While the American Declaration of Independence gave far more space to detailing grievances against the British Crown, I find it impossible not to hear echoes of our Declaration in this modern, more streamlined document that came out today.
By the way, the 2014 deadline is significant emotionally. It was in 1714 that the Bourbon Philip V subjugated the Catalans, declared all the Catalan laws, traditions, and liberties null and void, outlawed the public use of the Catalan language, and imposed the Castilian autocracy and subjugation by the army. And still the Catalan people survive, with the culture as vibrant as ever. It seems clear that it’s high time they had their reward, for the first time in 300 years being allowed to speak freely as a people about their own future.
Here’s an English translation of the statement, with a link to the Catalan original.
December 14, 2012
14 Novembre del 2012
Als meus amics catalans del Centenari Montsalvatge,
Aquesta tarda vaig visitar per última vegada a l’exposició meravellosa en honor de Montsalvatge a l’Institut Cervantes de Nova York. Va ser un moment molt emotiu quan vaig deixar el lloc, perquè vaig sentir, d’alguna manera, una fi acostant a la relació especial que jo presumia de sentir amb Xavier Montsalvatge durant la preparació de la seva biografia i, sobretot, durant aquest any de la celebració del seu centenari.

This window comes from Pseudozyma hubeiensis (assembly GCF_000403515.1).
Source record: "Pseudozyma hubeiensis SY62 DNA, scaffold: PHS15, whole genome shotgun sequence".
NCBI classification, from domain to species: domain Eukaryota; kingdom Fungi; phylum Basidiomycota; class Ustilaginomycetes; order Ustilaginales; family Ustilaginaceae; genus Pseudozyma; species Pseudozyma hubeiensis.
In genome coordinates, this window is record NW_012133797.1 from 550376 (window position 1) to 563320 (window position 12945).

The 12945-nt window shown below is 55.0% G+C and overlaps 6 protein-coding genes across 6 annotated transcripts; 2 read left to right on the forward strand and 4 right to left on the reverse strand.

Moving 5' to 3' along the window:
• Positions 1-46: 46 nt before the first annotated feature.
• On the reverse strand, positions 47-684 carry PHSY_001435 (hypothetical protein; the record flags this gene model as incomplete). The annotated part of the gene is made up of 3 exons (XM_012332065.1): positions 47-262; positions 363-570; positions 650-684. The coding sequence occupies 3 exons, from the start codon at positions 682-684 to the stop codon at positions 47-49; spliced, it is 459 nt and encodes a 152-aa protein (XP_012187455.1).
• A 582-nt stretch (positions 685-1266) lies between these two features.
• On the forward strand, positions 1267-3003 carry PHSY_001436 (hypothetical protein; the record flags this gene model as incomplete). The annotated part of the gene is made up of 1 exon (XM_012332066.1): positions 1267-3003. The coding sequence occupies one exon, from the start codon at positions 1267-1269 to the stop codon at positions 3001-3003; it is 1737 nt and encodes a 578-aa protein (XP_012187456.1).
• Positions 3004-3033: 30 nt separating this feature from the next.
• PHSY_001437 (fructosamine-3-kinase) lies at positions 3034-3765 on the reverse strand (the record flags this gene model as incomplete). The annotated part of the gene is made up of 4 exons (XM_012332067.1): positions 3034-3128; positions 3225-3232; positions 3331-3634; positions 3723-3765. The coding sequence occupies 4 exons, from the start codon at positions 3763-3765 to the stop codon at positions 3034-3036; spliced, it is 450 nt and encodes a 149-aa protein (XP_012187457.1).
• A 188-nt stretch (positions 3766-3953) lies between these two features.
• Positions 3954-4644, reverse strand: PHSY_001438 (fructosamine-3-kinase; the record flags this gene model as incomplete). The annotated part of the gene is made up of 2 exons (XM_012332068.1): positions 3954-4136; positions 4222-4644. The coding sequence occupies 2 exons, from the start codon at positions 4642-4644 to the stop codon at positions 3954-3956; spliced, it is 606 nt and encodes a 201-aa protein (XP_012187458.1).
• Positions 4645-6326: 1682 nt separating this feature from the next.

A més del gran valor que poso sobre aquest sentiment especial, també hi ha el tresor de la major intimitat spiritual m’ha fet sentir amb el seu cercle musical, incloent Alícia de Larrocha, Victòria dels Àngels, Frederic Mompou, Eduard Toldrà i altres. Però el mestre m’ha donat també l’accés d’una altra manera impossible als grans figures d’altres arts i literatura catalanes.
No és el benefici més petit que tinc el privilegi d’haver format amistats amb molts familiars i amics de Montsalvatge, que espero no perdre mai. La meva gratitud a tots vosaltres és massa poderosa d’expressar. Sempre sereu benvinguts a casa meva, i espero de seguir en contacte amb vosaltres en el futur.
May 20, 2010
In the worldwide economic downturn, Spain — the world’s ninth-largest economy — provides a particularly dramatic example of dizzying rise and decline. One of the most vigorously growing economies in recent years, it had been projected to surpass Germany in per capita income by 2011. Much of this was based on the real-estate boom that has also been central to the global downturn. Industrial production in Spain is now down 25 per cent, bankruptcies have multiplied alarmingly, and unemployment has risen above 20 per cent.